ST. LOUIS -- A day after pitching 10 innings over two games, the Cardinals' bullpen needed a break. Kyle Lohse delivered.
Lohse turned in one of the finest performances of his big league career, breezing to a shutout as St. Louis beat Washington, 5-0, in the finale of a three-game series at Busch Stadium on Thursday. He held Washington to two singles and two walks as he continued his resurgence a year after forearm surgery.
It was Lohse's first shutout since April 12, 2009, four weeks before he suffered the right forearm injury that compromised him for nearly two full seasons. Now fully healthy, he's off to a start reminiscent of the ones he managed in 2008 and '09.
"We've seen Kyle like this," manager Tony La Russa said. "This is a guy that won 15 games for us. I think he's just pleased that he's going out there with weapons to compete that give him a fair chance. He's been going out there with less than his best and taking his beating at times. I think he just enjoys having a fair chance."
A pair of two-run homers provided the offense for the Cardinals, who were kept mostly quiet themselves in a quick, well-played game. Matt Holliday roped a two-run shot in the first inning, and Albert Pujols added insurance with a two-run jack in the eighth. A David Freese RBI double completed the scoring.
Nationals starter Tom Gorzelanny kept the Cards' hit count down, but hurt himself with walks. He issued four free passes over five innings, hastening his departure from the game, and one walk in particular cost him dearly.
With two outs in the first, Gorzelanny walked Pujols, and Holliday jumped an 0-2 pitch from the left-hander. Holliday drove it 388 feet to left field for his first home run since Opening Day. In the eighth, Colby Rasmus walked against Collin Balester, and Pujols followed with his sixth homer of the season. A day earlier, Pujols had seen two balls die at the warning track in center, but on Thursday he left the yard.
"It's part of making adjustments," he said. "I hit two balls to center, so I figured today I had to pull it. The game is about making adjustments. I made an adjustment and I pulled the ball."
In between the two homers, the Cardinals went six innings without a run, but it didn't matter. Two runs were more than enough offense for Lohse. He was clinically efficient, finishing with 111 pitches despite a somewhat challenging ninth. He retired the first 11 Nationals batters and was scarcely challenged.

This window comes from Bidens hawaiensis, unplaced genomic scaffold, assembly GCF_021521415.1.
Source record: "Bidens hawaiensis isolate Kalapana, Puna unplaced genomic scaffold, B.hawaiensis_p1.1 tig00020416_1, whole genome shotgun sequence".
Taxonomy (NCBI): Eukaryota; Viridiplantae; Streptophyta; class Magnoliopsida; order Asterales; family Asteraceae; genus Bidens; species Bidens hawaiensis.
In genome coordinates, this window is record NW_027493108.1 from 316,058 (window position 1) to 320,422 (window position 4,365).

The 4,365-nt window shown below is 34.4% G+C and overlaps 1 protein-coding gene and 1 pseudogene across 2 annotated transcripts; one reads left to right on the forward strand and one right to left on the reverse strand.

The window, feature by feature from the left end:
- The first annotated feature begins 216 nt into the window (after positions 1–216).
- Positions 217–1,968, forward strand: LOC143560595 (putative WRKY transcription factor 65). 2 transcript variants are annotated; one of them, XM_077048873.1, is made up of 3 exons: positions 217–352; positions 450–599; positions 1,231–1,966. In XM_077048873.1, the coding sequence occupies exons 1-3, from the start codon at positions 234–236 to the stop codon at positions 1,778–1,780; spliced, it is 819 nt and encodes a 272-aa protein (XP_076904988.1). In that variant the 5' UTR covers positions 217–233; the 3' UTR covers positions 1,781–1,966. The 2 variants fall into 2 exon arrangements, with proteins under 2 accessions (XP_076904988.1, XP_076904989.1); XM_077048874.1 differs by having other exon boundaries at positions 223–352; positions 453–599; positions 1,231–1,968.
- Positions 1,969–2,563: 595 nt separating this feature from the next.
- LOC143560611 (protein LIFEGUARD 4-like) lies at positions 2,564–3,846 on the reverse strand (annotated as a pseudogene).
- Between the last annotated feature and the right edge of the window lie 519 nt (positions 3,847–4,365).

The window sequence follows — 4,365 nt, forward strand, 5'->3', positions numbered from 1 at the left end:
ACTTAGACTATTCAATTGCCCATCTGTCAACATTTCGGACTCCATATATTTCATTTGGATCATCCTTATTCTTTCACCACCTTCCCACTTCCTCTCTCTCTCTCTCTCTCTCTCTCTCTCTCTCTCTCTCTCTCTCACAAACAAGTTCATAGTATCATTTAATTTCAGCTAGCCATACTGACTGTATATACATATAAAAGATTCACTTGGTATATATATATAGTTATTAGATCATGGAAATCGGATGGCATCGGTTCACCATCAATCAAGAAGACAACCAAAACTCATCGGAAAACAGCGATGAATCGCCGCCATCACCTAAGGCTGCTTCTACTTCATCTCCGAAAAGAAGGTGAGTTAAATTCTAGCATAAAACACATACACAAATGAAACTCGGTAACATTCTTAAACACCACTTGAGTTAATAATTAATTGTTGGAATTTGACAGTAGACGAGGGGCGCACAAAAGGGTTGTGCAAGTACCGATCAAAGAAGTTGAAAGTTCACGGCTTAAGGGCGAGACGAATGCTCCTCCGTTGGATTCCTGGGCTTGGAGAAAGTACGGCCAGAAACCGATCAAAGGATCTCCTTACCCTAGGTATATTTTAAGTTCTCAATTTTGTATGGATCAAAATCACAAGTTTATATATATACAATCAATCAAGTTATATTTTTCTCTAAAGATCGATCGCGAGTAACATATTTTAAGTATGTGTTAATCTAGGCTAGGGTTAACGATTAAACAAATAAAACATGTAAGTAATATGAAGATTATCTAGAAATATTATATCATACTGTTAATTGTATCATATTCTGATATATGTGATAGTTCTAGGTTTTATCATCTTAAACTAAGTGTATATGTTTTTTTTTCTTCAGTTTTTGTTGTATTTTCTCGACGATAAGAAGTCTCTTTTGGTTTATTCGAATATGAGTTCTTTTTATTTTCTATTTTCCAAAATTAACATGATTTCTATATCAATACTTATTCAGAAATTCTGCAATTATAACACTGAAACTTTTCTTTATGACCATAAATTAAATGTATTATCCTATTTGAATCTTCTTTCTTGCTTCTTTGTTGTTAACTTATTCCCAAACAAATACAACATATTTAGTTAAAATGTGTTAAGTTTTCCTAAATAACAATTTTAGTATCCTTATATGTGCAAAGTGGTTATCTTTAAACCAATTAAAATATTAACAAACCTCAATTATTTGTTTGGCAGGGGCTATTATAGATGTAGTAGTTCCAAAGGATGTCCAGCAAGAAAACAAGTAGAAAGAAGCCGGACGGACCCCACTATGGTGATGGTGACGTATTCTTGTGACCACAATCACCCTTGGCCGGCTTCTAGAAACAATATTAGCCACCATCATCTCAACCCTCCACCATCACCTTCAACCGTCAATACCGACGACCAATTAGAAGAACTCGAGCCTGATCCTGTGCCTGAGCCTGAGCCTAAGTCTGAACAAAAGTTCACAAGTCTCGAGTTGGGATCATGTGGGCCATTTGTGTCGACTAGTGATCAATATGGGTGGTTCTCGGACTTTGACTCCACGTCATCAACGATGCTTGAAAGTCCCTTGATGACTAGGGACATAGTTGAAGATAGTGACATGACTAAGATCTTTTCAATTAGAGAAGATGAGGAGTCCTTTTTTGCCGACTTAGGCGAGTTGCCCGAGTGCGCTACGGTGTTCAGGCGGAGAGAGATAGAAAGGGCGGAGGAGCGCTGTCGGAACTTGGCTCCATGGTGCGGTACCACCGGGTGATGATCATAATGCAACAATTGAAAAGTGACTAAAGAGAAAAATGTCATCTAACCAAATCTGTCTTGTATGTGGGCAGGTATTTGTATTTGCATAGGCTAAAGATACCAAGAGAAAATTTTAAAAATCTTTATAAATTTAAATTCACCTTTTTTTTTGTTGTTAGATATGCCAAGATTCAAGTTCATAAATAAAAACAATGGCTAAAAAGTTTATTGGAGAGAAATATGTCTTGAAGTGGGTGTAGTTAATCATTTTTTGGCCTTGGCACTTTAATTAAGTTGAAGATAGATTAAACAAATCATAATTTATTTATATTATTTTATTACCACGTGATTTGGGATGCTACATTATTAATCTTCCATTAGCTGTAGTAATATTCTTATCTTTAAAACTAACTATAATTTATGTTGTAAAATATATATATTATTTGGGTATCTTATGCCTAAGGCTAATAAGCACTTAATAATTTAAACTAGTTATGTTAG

Over the entire course of the game, Washington hitters had one plate appearance with a runner in scoring position -- Ian Desmond grounded into a force play with runners on first and second and two out in the fourth. Other than that, Lohse simply cruised. He tallied the sixth shutout of his Major League career and his eighth complete game.
"He worked quick," said Washington outfielder Jayson Werth. "He kept the ball down, made pitches. I've seen Kyle a lot over the years. It's probably the best I've seen him pitch. He had good stuff today. Unfortunately, we weren't able to put anything together."
Lohse used the full assortment of his pitches and threw first-pitch strikes to 23 of the 31 batters he faced. He showed impressive command and stuff, just as he did in a breakout 2008 and the first part of 2009 before he was injured.
"I've been able to go out there and do the things that I want to do," he said. "It's a great feeling. I feel like I'm back in that mode where I was before all the injuries and all that stuff."
The Cardinals have won three straight series and eight of their last 11 games. They improved to 10-9, equaling their season-best mark at one game over .500, and remained tied with the Reds atop the National League Central. The two rivals begin a series at Busch Stadium on Friday night.
Matthew Leach is a reporter for MLB.com. Read his blog, Obviously, You're Not a Golfer and follow him on Twitter at @MatthewHLeach. This story was not subject to the approval of Major League Baseball or its clubs.